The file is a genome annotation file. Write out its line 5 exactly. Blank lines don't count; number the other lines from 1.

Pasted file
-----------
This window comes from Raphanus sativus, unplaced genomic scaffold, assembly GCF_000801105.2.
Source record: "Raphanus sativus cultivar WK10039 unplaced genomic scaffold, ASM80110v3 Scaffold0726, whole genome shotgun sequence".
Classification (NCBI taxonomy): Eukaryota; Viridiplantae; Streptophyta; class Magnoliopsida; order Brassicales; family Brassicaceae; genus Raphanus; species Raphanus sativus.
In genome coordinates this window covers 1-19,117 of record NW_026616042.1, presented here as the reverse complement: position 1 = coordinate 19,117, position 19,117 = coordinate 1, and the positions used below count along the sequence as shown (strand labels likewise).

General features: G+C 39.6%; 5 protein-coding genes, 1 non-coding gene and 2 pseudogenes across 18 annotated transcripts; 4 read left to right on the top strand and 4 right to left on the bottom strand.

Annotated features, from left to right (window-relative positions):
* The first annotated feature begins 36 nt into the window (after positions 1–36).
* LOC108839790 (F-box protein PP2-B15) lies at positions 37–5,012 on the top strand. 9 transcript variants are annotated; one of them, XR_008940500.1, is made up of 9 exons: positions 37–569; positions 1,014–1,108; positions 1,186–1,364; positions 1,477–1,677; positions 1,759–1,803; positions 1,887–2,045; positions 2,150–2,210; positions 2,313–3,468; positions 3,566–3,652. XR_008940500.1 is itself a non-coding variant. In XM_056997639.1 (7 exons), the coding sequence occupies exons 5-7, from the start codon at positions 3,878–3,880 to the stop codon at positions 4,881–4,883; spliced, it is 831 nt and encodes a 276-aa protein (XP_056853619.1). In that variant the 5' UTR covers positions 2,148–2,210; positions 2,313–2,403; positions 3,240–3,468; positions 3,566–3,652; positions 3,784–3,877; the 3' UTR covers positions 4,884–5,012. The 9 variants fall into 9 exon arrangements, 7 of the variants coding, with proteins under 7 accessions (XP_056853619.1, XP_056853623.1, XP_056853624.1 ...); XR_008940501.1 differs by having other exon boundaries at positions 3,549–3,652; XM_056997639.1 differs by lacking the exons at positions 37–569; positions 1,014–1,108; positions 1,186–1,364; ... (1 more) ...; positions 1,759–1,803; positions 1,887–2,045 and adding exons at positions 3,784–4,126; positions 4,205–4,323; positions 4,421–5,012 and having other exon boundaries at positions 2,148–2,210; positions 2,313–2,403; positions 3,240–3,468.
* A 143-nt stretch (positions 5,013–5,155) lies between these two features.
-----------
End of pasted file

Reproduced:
General features: G+C 39.6%; 5 protein-coding genes, 1 non-coding gene and 2 pseudogenes across 18 annotated transcripts; 4 read left to right on the top strand and 4 right to left on the bottom strand.